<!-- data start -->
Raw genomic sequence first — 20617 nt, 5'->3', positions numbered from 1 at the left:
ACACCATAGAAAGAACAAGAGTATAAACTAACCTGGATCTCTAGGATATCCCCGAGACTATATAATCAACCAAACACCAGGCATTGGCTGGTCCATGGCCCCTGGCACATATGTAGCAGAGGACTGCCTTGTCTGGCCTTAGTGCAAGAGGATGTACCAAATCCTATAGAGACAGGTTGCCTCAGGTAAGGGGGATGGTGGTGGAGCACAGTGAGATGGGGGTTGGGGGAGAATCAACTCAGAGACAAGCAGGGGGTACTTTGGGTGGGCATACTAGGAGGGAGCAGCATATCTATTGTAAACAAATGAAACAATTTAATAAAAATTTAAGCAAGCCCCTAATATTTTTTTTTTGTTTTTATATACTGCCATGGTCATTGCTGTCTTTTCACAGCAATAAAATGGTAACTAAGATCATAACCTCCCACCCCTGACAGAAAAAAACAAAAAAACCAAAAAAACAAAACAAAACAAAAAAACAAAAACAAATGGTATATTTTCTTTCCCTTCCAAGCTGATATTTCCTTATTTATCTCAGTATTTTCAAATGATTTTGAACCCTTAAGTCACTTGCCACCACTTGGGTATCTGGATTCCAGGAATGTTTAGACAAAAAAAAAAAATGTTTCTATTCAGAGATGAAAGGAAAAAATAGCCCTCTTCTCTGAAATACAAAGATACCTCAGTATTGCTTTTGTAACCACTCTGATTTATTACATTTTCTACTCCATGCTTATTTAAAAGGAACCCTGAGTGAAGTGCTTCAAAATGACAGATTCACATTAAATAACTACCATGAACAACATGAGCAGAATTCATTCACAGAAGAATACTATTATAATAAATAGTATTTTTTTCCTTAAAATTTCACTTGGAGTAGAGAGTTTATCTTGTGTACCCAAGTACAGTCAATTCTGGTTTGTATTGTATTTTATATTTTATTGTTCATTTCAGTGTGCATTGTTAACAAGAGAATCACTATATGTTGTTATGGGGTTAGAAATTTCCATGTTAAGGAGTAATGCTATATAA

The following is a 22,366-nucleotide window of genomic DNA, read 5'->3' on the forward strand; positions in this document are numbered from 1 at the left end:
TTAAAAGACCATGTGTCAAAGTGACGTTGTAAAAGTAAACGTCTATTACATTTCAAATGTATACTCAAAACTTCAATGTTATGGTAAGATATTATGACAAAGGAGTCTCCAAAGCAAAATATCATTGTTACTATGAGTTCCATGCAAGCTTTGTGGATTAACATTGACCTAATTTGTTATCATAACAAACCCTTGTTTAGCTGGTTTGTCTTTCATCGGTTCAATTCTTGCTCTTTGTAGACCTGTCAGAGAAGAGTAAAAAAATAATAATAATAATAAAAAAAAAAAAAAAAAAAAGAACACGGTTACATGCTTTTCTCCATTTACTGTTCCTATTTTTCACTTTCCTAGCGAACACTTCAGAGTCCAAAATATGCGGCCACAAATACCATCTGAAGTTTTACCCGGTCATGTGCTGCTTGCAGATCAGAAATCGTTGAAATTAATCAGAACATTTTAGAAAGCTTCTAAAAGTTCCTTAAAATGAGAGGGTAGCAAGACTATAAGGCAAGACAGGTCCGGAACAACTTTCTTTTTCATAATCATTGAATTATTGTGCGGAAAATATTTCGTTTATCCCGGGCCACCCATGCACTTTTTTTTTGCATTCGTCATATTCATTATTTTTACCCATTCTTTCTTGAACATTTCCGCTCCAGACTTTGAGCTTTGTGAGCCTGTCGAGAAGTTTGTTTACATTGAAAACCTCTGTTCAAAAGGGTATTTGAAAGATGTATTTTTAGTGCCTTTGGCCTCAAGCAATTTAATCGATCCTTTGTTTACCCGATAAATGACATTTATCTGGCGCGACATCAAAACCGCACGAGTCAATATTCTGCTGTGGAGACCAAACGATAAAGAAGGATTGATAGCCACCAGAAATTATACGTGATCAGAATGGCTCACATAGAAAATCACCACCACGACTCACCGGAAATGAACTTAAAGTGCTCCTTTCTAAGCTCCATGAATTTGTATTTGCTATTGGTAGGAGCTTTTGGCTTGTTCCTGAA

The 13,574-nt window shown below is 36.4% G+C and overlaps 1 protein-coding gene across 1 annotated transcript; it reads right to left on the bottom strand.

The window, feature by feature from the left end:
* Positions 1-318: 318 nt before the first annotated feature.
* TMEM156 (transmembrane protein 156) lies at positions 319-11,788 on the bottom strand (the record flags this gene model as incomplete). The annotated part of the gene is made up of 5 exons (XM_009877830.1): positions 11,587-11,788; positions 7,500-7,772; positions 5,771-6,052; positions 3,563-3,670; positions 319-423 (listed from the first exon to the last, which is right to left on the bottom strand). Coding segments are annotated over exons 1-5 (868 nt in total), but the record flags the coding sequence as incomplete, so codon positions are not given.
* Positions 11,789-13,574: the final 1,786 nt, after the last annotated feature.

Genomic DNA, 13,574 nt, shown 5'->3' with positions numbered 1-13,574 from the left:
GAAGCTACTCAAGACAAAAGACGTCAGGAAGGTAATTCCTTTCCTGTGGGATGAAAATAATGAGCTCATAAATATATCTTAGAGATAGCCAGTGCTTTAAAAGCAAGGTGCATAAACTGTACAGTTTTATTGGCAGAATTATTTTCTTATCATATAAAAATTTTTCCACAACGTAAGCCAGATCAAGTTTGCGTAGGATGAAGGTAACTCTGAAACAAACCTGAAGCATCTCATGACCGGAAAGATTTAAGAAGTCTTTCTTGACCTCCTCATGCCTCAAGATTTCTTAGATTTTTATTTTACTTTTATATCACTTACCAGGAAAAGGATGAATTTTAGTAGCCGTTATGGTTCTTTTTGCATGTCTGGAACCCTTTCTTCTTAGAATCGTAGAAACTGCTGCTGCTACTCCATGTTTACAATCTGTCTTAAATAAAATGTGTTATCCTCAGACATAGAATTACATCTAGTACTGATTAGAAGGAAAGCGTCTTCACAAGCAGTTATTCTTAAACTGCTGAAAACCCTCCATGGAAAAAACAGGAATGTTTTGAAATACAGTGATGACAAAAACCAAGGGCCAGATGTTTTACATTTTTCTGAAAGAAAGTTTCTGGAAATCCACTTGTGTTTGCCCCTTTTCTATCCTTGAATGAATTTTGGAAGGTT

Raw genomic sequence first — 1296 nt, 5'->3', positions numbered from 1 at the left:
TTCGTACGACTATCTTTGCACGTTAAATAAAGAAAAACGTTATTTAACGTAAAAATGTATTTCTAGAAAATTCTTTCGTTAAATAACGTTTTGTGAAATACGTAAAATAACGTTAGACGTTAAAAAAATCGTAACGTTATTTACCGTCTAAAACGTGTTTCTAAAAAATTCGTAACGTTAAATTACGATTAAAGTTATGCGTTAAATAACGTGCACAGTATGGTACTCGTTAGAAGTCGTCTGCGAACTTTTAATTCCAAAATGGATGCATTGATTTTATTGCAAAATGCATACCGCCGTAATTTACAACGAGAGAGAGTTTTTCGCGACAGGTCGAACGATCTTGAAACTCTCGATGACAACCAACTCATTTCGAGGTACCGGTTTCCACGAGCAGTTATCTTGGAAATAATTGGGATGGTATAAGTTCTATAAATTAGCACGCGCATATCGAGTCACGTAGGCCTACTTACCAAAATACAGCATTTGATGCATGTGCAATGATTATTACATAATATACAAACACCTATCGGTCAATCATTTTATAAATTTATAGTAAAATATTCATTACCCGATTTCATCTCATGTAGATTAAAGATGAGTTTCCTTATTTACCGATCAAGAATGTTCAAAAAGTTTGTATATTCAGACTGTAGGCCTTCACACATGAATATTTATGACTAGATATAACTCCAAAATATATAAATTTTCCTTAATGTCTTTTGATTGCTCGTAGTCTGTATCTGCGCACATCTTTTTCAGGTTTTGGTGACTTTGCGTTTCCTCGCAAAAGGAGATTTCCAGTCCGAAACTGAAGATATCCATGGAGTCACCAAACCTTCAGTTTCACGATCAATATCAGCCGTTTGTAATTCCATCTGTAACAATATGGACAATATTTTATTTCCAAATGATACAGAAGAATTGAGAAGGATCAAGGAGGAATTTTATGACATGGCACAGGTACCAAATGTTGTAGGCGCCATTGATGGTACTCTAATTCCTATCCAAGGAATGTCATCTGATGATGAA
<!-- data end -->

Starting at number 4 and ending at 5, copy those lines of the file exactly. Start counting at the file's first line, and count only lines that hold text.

TTAAAAGACCATGTGTCAAAGTGACGTTGTAAAAGTAAACGTCTATTACATTTCAAATGTATACTCAAAACTTCAATGTTATGGTAAGATATTATGACAAAGGAGTCTCCAAAGCAAAATATCATTGTTACTATGAGTTCCATGCAAGCTTTGTGGATTAACATTGACCTAATTTGTTATCATAACAAACCCTTGTTTAGCTGGTTTGTCTTTCATCGGTTCAATTCTTGCTCTTTGTAGACCTGTCAGAGAAGAGTAAAAAAATAATAATAATAATAAAAAAAAAAAAAAAAAAAAGAACACGGTTACATGCTTTTCTCCATTTACTGTTCCTATTTTTCACTTTCCTAGCGAACACTTCAGAGTCCAAAATATGCGGCCACAAATACCATCTGAAGTTTTACCCGGTCATGTGCTGCTTGCAGATCAGAAATCGTTGAAATTAATCAGAACATTTTAGAAAGCTTCTAAAAGTTCCTTAAAATGAGAGGGTAGCAAGACTATAAGGCAAGACAGGTCCGGAACAACTTTCTTTTTCATAATCATTGAATTATTGTGCGGAAAATATTTCGTTTATCCCGGGCCACCCATGCACTTTTTTTTTGCATTCGTCATATTCATTATTTTTACCCATTCTTTCTTGAACATTTCCGCTCCAGACTTTGAGCTTTGTGAGCCTGTCGAGAAGTTTGTTTACATTGAAAACCTCTGTTCAAAAGGGTATTTGAAAGATGTATTTTTAGTGCCTTTGGCCTCAAGCAATTTAATCGATCCTTTGTTTACCCGATAAATGACATTTATCTGGCGCGACATCAAAACCGCACGAGTCAATATTCTGCTGTGGAGACCAAACGATAAAGAAGGATTGATAGCCACCAGAAATTATACGTGATCAGAATGGCTCACATAGAAAATCACCACCACGACTCACCGGAAATGAACTTAAAGTGCTCCTTTCTAAGCTCCATGAATTTGTATTTGCTATTGGTAGGAGCTTTTGGCTTGTTCCTGAA

The 13,574-nt window shown below is 36.4% G+C and overlaps 1 protein-coding gene across 1 annotated transcript; it reads right to left on the bottom strand.